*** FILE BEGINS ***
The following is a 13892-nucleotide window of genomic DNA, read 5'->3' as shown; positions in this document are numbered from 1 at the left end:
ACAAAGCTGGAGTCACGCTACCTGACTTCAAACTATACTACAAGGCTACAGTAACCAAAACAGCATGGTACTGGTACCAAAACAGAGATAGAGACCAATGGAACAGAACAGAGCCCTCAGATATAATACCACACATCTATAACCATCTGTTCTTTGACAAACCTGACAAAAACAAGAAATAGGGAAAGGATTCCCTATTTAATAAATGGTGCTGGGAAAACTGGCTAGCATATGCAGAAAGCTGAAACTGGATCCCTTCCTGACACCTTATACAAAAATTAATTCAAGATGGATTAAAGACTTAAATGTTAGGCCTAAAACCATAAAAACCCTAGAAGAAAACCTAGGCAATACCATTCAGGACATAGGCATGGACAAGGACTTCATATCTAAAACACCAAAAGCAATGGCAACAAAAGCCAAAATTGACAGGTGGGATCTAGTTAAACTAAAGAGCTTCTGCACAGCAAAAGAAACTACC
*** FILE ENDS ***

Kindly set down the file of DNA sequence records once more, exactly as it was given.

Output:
The following is a 13892-nucleotide window of genomic DNA, read 5'->3' as shown; positions in this document are numbered from 1 at the left end:
ACAAAGCTGGAGTCACGCTACCTGACTTCAAACTATACTACAAGGCTACAGTAACCAAAACAGCATGGTACTGGTACCAAAACAGAGATAGAGACCAATGGAACAGAACAGAGCCCTCAGATATAATACCACACATCTATAACCATCTGTTCTTTGACAAACCTGACAAAAACAAGAAATAGGGAAAGGATTCCCTATTTAATAAATGGTGCTGGGAAAACTGGCTAGCATATGCAGAAAGCTGAAACTGGATCCCTTCCTGACACCTTATACAAAAATTAATTCAAGATGGATTAAAGACTTAAATGTTAGGCCTAAAACCATAAAAACCCTAGAAGAAAACCTAGGCAATACCATTCAGGACATAGGCATGGACAAGGACTTCATATCTAAAACACCAAAAGCAATGGCAACAAAAGCCAAAATTGACAGGTGGGATCTAGTTAAACTAAAGAGCTTCTGCACAGCAAAAGAAACTACC